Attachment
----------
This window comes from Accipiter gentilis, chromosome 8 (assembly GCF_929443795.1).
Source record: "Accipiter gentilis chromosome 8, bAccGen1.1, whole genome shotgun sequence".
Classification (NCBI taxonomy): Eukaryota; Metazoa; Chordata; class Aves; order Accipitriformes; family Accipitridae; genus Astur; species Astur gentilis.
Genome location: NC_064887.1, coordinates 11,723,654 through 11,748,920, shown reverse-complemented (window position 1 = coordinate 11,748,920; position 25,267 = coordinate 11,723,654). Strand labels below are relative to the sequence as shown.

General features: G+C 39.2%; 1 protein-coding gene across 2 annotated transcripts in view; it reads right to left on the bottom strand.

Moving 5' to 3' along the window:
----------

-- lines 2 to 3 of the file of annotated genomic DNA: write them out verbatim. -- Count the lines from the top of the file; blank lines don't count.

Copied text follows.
Source record: "Accipiter gentilis chromosome 8, bAccGen1.1, whole genome shotgun sequence".
Classification (NCBI taxonomy): Eukaryota; Metazoa; Chordata; class Aves; order Accipitriformes; family Accipitridae; genus Astur; species Astur gentilis.